Sirtuin (silent mating type information regulation 2 homolog) 3 (S. cerevisiae) Adenovirus
Cat. No: 1499
The Silent Information Regulator (SIR2) family of genes are highly conserved from prokaryotes to eukaryotes and are involved in diverse processes, including transcriptional regulation, cell cycle progression, DNA-damage repair and aging. The human sirtuins, which include SIRT1-7, are divided into four main branches: SIRT1-3 are class I, SIRT4 is class II, SIRT5 is class III and SIRT6-7 are class IV. SIRT1 is widely expressed and regulates p53 function through its deacetylation at lysine 382.
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- Viral Backbone
- Human Adenovirus Type5 (dE1/E3)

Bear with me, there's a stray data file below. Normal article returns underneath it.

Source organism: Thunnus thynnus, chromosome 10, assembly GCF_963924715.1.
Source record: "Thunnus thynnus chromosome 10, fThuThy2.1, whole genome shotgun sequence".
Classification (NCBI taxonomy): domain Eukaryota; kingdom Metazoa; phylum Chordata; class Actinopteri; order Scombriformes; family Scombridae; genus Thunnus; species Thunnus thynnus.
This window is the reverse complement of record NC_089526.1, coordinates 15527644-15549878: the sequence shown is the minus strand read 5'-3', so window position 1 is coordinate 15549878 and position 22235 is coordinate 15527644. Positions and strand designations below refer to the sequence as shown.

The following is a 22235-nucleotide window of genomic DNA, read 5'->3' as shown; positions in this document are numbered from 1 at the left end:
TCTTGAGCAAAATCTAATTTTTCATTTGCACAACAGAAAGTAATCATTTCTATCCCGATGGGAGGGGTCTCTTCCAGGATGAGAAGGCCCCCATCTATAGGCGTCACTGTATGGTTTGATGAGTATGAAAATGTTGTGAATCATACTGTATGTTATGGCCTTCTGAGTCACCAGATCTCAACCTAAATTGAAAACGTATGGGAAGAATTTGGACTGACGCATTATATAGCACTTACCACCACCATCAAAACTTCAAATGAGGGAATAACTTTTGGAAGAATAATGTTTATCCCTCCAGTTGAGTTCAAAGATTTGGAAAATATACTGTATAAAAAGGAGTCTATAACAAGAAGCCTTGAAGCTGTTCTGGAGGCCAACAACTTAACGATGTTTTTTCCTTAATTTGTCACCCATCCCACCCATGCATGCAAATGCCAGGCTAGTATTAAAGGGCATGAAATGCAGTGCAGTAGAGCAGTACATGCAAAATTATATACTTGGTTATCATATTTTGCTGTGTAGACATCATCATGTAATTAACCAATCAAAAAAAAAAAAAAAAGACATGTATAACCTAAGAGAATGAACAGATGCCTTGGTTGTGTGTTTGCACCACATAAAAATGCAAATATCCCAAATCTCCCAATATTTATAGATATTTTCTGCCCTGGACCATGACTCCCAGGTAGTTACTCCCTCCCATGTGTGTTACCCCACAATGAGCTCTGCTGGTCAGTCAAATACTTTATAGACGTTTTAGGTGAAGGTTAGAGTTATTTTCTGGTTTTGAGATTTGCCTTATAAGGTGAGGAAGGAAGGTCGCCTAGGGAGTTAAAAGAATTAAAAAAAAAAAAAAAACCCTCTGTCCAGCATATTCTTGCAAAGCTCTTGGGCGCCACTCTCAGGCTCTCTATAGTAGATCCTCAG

- CMV (ubiquitous)
- Storage Buffer
- DMEM, 2% BSA, 2.5% Glycerol
- 1x10^10 PFU/ml
- Gene Symbol
- Gene ID
- Gene Synonyms
This product is referenced in the following publications:
- Sundaresan, N., etc. (2008). Sirt3 Is A Stress-Responsive Deacetylase In Cardiomyocytes That Protects Cells From Stress-Mediated Cell Death By Deacetylation Of Ku70. Molecular and Cellular Biology.
- SA Samant, etc (2013). SIRT3 deacetylates and activates OPA1 to regulate mitochondrial dynamics during stress. MCB.
- NR Sundaresan, (2015). SIRT3 blocks aging-associated tissue fibrosis in mice by deacetylating and activating GSK3ß. Molecular and Cellular Biology.
- H Zeng, etc (2016). LPS causes pericyte loss and microvascular dysfunction via disruption of Sirt3/angiopoietins/Tie-2 and HIF-2a/Notch3 pathways. Scientific Reports.
- Eun-Hee Cho (2016). SIRT3 regulates a-SMA production through the succinate dehydrogenase-GPR91 pathway in hepatic stellate cells. JBC.
- Bindu S, etc (2016). SIRT3 blocks myofibroblast differentiation and pulmonary fibrosis by preventing mitochondrial DNA damage. American Journal of Physiology - Lung Cellular and Molecular Physiology.